“I do,” we did... now what?

Invitations, decorations and congratulations. Dresses, tuxes and kisses. Planning, dreaming and vowing.

A wedding is a lot of work and when it’s over, once the dress is off, the much-sprayed hair is taken down, and the dancing shoes are removed, you may wonder: what do we do now?

With no plans to focus on, sometimes people look up and realize that it’s just the two of them. No distractions, no preoccupations, no seating chart, just two people who have agreed to live together as man and wife. Forever.

How to keep the spark alive? There are nearly as many ways as there were details to arrange for the Big Day. Here are my top 9 tips...


1. Treat it like a living, breathing thing

Think of your relationship as a third entity of energy that sits between the two of you as if a child or a pet. Check in with it—how does it feel between you? What are you noticing that you might like to voice? Some relationships feel very playful, others serious. It’s your job as the new guardian of this union to notice what is happening in the space between you and address it. If it feels tense and like there are things not being said, you’re probably right and your relationship will be served by bringing it up in a gentle way.


2. Keep exploring your own interests

You joined your lives but you’re still individuals, and continuing to honour your separate interests will add energy to your relationship and ensure that you both continue to be the very best versions of yourselves for each other.


3. Commit

This may sound redundant, given the wedding that just took place, but it bears emphasis. Decide how you would like to proceed as a team and then honour the baby steps it will take to get you there. This is the nitty-gritty of the vows, where you get a little more specific about what it means to commit to a life together where you both get to thrive and grow. For example, if you have identified career goals or a wish to travel the world together, work together to break these plans into manageable pieces together.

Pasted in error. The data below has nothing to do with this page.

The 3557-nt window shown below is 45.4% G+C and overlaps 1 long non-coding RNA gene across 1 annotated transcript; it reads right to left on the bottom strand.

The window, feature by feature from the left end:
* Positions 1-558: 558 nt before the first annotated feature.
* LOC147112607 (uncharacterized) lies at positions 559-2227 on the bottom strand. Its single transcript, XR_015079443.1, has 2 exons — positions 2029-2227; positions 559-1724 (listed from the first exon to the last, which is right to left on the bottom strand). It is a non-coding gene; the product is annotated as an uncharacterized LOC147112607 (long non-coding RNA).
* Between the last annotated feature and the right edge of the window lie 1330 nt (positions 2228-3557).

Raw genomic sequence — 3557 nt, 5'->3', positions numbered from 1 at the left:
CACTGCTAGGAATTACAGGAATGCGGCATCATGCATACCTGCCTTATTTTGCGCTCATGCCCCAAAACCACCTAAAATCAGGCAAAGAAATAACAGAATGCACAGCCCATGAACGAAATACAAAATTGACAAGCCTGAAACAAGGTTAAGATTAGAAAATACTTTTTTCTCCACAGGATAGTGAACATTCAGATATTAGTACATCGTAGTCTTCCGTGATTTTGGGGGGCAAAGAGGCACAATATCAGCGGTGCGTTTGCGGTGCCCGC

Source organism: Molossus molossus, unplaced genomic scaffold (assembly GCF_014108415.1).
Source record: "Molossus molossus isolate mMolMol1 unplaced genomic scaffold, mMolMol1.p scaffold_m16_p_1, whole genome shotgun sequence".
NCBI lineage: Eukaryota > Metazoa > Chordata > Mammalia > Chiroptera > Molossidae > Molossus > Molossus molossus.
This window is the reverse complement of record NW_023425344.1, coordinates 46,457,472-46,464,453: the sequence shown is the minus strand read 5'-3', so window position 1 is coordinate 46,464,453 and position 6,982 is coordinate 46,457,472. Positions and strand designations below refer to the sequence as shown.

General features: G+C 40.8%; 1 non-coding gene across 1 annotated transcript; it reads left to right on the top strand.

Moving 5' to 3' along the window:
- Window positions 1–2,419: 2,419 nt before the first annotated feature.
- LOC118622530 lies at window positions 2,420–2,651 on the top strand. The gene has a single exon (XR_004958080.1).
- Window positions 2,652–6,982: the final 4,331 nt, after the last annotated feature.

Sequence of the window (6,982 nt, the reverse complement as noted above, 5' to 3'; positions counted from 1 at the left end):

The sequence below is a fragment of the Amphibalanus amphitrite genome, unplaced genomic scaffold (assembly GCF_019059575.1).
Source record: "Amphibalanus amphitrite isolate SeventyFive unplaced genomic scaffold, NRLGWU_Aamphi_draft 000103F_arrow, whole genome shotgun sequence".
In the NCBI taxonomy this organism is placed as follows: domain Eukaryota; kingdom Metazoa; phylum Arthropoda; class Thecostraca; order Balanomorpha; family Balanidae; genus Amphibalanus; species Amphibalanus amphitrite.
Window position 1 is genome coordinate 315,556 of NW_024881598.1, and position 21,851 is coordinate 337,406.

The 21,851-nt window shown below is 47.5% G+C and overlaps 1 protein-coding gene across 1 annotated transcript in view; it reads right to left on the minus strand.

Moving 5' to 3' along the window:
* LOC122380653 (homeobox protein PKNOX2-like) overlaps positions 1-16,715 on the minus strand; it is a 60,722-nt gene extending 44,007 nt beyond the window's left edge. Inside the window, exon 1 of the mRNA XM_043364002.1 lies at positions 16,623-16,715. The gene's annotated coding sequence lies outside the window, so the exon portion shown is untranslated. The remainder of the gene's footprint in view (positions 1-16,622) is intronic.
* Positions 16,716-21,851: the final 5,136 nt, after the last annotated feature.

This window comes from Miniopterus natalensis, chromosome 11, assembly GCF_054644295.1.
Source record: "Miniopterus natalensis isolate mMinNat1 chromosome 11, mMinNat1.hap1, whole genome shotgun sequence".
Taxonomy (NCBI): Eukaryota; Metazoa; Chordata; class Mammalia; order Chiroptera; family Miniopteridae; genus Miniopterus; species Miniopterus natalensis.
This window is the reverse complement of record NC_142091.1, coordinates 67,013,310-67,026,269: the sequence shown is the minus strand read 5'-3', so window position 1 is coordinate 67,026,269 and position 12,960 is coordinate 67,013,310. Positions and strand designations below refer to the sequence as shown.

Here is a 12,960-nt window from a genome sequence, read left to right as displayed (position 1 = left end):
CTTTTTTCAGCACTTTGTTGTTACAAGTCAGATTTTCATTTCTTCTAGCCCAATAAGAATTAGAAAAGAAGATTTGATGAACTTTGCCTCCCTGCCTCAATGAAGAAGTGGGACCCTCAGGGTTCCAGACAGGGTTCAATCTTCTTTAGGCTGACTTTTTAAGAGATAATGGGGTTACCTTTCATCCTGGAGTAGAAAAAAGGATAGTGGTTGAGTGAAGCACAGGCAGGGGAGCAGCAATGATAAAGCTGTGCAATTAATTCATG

4. Get comfortable with being uncomfortable

It is in the moments when we are outside of our comfort zone that we grow the most, so look for opportunities to work together and work through the differences you find. One couple I spoke with made a commitment to travel far and wide before they started a family together, and in doing so they worked through challenges they could never have imagined, together. These experiences helped them be amazing parents together.


5. Talk about sex

I always tell couples that if you’re on the same page about how much sex you’re having, then there isn’t a problem, but if there’s a mismatch in this at all, it can lead to some tension. So talk about it before you don’t really want to. I know a couple who has been married for almost 35 years and they both credit their success (at least, partially) with agreeing to have sex once each week, no matter what. It forced them to  be in that intimate space together even when they were tired and didn’t necessarily feel like it. It kept them together.


6. Build strong habits

We know that strong and successful marriages are built with small acts of commitment, performed often. This means you are kind to each other, accept influence from each other, express mutual fondness and admiration, and make a point of spending time together each week. If you build these habits early, before there is more responsibility and less time, it will serve you well.


7. Seek out support

I like to say that coaching for a relationship is the secret proactive weapon of success. If you walked into your kitchen and found a fire, would you patiently wait for the fire alarm to go off before attempting to douse the flames? Most conflict in relationships is unspoken for an average of seven years, and by then, it can be too late to address the issue. The perfect time to work on your relationship is when you’re “fine.”  From there, you can make it great so it never catches on fire, at all.


8. Don’t be afraid to stink at it

It may look like the same old relationship, especially if you lived together before marrying, but it’s a little deeper, now. You’re letting go of your old life and there may be some grief that shows up. Admit that it’s hard and that you’re struggling. Take responsibility for your actions. You’re safe.  


9. And finally... celebrate!

\You made it. You married your very favourite teammate. You chose (and will choose, every day) to stand with this lovely person who hangs their towel in the bathroom next to yours and sleeps next to you at night, and that’s a great start for a life together.